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Berlioz & Tchaikovsky

MITSO Discovers Romantic Side with Popular Pieces

By Bogdan Fedeles

staff writer

MIT Symphony Orchestra

Directed by Dante Anzolini

Tchaikovsky’s Piano Concerto No. 1 in B-flat minor, Opus 23; Berlioz’s Symphony Fantastique

Friday, May 11 and Sunday, May 12

Last Friday and Sunday, the MIT Symphony Orchestra, directed by Dante Anzolini, enchanted the audience with a new program of great 19th-century classical music, comprised of Tchaikovsky’s Piano Concerto No.1 in B-flat minor, Opus 23 and Berlioz’s Symphonie Fantastique. The good performance of the orchestra and the soloist were enthusiastically applauded by the rather small audience, responding eagerly to the descriptive beauty of the romantic music. I personally enjoyed this concert a lot, especially the brilliant performance by Jonathan Lee ’02.

Tchaikovsky’s Piano Concerto No.1 in B-flat minor, Opus 23 is a representative piece in the international piano repertoire. A mature work, it presents Tchaikovsky’s romantic vision about music in a vivid dialogue between brilliant piano passages and emotional and passionate orchestral tuttis. The composer was concerned more about the balance between the soloist and the orchestra than the form of the piece itself. As a result, the concerto seems at first a collage of very different ideas connected by long recitative-like passages or delayed cadenzas. However, the concerto maintains its unity at a conceptual level, showing the tormented romantic soul of the composer in search of the right means of statement for his feelings.

The opening of the first movement is a famous introduction whose theme is not heard again. Tchaikovsky’s brings forth a unified picture of the orchestra with the piano contributing both to the accompaniment and melody. The sonority intended is majestic, overwhelming, and brilliant. The conventional themes of the concerto start only after all this sonority fades away in a cadenza-like piano solo. Most of the thematic material is inspired from Russian folklore, but the abundance of ideas does not allow the listener to focus on any of them. In the first two movements, all these ideas share a beautiful tonal simplicity, and their romantic charm flows directly from the passionate heart of the composer. Though the last movement is more dynamic and more adventurous rhythmically, it stays in the cast set by the beginning of the concerto in terms of balance and sonority.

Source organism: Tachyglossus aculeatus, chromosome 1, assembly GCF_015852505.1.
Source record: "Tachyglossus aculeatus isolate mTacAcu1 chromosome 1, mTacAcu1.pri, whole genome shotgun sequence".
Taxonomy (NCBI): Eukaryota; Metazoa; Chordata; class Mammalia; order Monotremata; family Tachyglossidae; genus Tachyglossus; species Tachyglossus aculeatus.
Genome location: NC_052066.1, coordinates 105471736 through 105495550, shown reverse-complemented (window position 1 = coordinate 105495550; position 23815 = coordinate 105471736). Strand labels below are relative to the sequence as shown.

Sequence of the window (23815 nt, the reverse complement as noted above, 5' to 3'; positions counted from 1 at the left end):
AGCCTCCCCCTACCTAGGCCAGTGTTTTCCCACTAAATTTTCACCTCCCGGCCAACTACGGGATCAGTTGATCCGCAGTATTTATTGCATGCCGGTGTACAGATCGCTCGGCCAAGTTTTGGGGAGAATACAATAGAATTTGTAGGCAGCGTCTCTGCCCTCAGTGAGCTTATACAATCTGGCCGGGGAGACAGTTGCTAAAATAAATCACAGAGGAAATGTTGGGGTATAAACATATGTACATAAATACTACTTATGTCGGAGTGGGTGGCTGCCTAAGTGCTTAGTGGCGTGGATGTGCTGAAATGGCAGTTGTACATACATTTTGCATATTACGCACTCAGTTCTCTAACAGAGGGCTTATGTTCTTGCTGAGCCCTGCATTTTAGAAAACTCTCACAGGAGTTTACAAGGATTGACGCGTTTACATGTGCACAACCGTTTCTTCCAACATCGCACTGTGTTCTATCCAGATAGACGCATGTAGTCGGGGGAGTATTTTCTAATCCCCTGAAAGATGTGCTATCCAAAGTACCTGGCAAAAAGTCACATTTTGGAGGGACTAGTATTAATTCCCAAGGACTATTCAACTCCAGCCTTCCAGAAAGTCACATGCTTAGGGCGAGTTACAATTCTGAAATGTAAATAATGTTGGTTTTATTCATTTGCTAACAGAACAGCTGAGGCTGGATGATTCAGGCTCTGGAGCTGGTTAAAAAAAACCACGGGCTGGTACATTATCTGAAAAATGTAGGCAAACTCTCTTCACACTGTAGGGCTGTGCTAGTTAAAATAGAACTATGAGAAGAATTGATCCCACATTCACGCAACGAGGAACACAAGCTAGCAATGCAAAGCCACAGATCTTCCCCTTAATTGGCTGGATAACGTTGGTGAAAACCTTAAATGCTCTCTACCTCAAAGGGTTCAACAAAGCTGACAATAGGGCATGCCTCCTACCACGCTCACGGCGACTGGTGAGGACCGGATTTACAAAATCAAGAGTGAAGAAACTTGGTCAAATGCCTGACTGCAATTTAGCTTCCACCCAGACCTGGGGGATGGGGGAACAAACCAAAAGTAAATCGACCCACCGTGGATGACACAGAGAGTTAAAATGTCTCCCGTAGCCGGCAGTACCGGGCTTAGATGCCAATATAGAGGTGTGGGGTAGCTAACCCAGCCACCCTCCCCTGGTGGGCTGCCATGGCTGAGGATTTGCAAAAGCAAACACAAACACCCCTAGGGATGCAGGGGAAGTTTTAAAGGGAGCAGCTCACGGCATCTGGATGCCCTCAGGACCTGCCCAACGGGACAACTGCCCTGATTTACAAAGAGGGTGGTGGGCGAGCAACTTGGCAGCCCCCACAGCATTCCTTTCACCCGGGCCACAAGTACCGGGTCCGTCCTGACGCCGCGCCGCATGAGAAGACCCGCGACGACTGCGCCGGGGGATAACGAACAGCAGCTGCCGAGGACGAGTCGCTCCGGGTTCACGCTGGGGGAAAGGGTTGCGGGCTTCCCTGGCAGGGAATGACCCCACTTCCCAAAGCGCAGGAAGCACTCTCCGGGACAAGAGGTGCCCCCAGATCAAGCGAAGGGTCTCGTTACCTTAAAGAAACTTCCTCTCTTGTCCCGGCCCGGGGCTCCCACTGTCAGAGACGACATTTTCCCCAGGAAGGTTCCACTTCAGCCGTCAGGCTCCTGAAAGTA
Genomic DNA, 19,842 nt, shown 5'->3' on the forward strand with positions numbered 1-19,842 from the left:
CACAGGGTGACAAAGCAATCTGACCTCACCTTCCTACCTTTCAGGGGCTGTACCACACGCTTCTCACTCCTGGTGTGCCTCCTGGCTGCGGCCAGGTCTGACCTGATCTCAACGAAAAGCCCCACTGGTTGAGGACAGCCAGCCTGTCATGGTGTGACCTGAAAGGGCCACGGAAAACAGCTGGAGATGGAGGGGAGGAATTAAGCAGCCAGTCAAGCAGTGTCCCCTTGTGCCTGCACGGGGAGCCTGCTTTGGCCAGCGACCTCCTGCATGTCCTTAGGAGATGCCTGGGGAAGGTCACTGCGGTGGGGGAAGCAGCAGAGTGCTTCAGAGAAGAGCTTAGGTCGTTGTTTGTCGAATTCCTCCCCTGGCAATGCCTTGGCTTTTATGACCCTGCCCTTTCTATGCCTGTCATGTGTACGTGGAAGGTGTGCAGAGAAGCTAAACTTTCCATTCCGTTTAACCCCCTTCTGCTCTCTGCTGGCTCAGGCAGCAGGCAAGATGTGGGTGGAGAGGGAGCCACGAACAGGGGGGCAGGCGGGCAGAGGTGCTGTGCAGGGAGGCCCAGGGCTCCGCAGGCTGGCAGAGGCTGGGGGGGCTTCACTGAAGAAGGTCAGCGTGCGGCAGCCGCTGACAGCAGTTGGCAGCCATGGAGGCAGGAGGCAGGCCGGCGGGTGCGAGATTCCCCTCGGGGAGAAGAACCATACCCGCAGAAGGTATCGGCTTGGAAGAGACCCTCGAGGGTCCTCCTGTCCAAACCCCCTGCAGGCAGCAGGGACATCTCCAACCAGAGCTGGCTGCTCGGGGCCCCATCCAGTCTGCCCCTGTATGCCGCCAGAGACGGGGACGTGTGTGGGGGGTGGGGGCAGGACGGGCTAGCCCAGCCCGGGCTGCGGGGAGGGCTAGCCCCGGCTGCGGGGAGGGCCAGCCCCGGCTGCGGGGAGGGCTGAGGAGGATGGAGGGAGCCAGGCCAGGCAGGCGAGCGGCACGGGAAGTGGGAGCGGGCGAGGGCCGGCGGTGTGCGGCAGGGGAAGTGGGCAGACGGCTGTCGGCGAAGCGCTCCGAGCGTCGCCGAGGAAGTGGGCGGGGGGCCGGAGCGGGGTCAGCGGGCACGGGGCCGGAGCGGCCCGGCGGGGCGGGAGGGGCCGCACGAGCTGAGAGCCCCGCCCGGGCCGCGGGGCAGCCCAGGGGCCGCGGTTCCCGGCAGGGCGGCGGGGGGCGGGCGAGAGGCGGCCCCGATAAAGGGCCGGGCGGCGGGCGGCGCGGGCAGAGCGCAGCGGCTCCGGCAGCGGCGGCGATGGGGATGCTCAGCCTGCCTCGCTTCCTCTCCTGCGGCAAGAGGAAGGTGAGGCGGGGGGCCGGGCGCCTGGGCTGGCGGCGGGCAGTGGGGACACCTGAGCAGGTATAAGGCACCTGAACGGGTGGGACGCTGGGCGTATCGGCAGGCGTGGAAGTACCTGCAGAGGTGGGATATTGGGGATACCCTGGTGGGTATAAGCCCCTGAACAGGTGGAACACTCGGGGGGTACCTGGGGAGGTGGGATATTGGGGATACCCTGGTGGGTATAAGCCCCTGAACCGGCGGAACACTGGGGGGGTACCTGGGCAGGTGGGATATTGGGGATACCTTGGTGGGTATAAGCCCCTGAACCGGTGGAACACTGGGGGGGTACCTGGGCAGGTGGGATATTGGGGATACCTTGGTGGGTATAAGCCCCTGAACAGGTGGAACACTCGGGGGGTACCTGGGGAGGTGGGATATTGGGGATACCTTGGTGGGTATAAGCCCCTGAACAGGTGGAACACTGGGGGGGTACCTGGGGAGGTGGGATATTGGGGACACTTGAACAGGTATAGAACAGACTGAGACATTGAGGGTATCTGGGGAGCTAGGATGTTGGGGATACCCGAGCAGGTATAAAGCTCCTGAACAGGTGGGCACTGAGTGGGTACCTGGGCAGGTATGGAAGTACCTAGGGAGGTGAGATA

MITSO rendered a good performance of the concerto. Despite a hesitant beginning, once the D-flat-major chords and arpeggios started rolling off the piano, the piece began flowing expressively until the end. Junior Jonathan Lee (winner of the 2000 MITSO concerto competition and student of David Deveau) delivered a convincing performance, full of statement and virtuosity. His clarity of touch and exceptional agility contributed essentially to the brilliant performance of this remarkably difficult piece.

After intermission, Berlioz’s Symphonie Fantastique followed, a romantic piece of excellence. Hector Berlioz completed this piece while he was rather young, and in search of the best means of statement, he kept rescoring and rewriting it for the next 20 years. Inspired by Beethoven’s Pastorale Symphony and by a real-life romantic passion for an actress, Berlioz made his music follow a romantic story of unfulfilled passion and love. The protagonist takes a narcotic that allows him to plunge deeply in a fantastic, dreamy world, hence the title of the work. Each one of the five movements follows the course of this sublime experience. Symmetry is also used, and the whole symphony is constructed around the slow movement, with two fast movements flanking two dance-like movements, a waltz and a march.

Another romantic element of the piece is the use of a recurrent musical idea, or idee fixe, that symbolizes both the aspiration of the composer toward his romantic goal and his obsessive infatuation with his beloved one. The first movement (Day Dream, Passions) starts with a sad lamenting motif, which is lost progressively to make room for an exuberant generalized romantic passion. The next movement (A Ball) is rather concise and suggests through its waltz-like rhythm the encounter of the beloved one at a traditional 19th-century ball. Then, the slow movement depicts a scene in the fields, where the hero lies in the middle of nature, meditating to his condition, and suffering from his passion.

A famous dialogue between the English horn (on-stage) and the oboe (off-stage) suggests the shepherds’ songs and clearly highlight Berlioz’ romantic attitude. A sudden change in perspective begins in the fourth movement (March to the Scaffold), where the hero finds himself condemned to death and led to execution. Here the percussion plays an important part, suggesting the noisy crowd and even the fall of the guillotine blade at the end. Finally, the last movement (Dream of a Witches Sabbath) takes us to a surrealistic realm. The true passion is lost, and so is the fixed motif, in a torrent of grotesque noises. The whole presentation of diabolic creatures like ghosts, witches, wizards, and monsters tries to demystify the genuine nature of the original love. The piece, however, is more comic than grave. The whole orchestra is used in its fullness to end this exquisite romantic masterpiece.

MITSO performed Symphonie Fantastique very well, and despite some small hesitations, every movement conveyed its meaning expressively and clearly. The dynamics ranges were appropriate and very well articulated. Berlioz’s romantic dream came forth in a credible and contiguous fashion, with all its tormented passions and distorted imageries.